He lacks the cut waist, and the knee joints might look the same, but they can only be turned at the top, not inside the lower leg. While he has the better hinge hips, the reduced articulation in the arms, legs and waist end up cutting his score considerably.

Then there's poor Woody. His whole design is around the action feature, and as usual when that happens, the articulation suffers. He has a cut neck and cut shoulders, but the right shoulder is so loose that it's impossible to have it hold a pose without some help. The legs have no articulation, there's no cut wrists, and there's nothing at the waist. He has one pose, and that's it.

The small, empty holster on his belt also moves, but I'm not sure that's going to matter to anyone.

Accessories - Woody **1/2; regular Buzz, SDCC Buzz Bupkis
Woody has three accessories - his hat, lasso, and a small paper box.

I don't know what you'll do with the box, since it's fairly flimsy and fairly worthless. Kids will destroy this thing in about 10 seconds.

The hat is a soft rubber, and fits pretty well on his head, although it has a tendency to pop off. The lasso is a harder plastic, and fits in his right hand.

Neither the regular or SDCC Buzz comes with any accessories.

Action Feature - Woody **; regular Buzz *1/2, SDCC Buzz Bupkis
Usually, scoring Bupkis in a category is a bad thing. In this instance, it's not, as lacking any action feature is a plus for the SDCC Buzz.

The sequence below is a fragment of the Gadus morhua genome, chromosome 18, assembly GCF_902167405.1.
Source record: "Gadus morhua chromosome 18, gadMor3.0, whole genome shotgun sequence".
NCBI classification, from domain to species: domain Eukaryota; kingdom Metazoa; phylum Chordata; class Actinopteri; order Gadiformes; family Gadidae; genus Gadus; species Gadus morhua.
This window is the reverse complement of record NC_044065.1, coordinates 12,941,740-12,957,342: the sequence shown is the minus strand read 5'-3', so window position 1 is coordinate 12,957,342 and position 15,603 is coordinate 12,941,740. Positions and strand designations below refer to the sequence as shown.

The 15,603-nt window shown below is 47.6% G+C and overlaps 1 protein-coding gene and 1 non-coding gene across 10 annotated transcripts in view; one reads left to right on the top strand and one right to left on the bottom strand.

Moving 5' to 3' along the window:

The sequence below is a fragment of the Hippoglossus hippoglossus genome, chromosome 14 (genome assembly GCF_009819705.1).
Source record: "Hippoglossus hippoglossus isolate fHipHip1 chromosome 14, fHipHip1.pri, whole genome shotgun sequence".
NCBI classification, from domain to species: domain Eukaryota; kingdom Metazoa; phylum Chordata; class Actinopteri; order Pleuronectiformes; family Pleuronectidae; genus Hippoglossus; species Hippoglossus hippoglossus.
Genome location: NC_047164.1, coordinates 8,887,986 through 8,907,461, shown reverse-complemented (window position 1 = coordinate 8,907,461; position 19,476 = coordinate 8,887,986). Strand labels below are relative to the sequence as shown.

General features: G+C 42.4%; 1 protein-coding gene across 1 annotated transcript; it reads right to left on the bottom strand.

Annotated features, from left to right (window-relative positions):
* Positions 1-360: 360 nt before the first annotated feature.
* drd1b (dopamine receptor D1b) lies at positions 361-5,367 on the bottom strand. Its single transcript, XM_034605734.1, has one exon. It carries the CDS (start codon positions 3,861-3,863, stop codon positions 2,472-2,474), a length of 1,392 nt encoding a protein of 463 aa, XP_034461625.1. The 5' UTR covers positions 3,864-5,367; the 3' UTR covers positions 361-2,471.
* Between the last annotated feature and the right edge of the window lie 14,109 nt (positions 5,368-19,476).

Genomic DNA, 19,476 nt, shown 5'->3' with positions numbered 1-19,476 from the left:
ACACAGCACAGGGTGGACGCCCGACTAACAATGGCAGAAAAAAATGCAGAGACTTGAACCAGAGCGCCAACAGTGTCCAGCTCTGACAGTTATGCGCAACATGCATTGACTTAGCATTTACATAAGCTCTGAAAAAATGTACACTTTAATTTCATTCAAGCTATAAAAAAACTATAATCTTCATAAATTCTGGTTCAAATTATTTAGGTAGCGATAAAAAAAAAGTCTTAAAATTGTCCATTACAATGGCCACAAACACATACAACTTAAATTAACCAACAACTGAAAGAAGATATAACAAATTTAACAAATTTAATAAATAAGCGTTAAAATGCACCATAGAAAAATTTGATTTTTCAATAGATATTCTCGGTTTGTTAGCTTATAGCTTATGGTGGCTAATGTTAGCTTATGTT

Companies still believe in action features, although it's been my experience that kids think they are cool for all of about 10 minutes. That 'cool for a little while but wearing thin quickly' category is where the action features for both the regular Buzz and Woody fall.

Press Woody's legs together, and he spins his right arm. Yee haw! Press the button on Buzz's back, and his right arm snaps downward in a karate chop. Hiii Ya! Or you can turn his lower arm inward, and it looks like he's saluting.

Both of these features take far too much away from the posability and playability of the figure in general. This is a toy line without conflict, making these action features even less useful. Who is Buzz going to karate chop - poor Rex?

Fun Factor - SDCC Buzz ***1/2; Woody, Buzz ***
The best overall toy of the three is the one not even intended for kids - the SDCC exclusive version. While the action features on the other two will be amusing short term, most kids will tire of them pretty quickly, and once they do, the figures have far less use.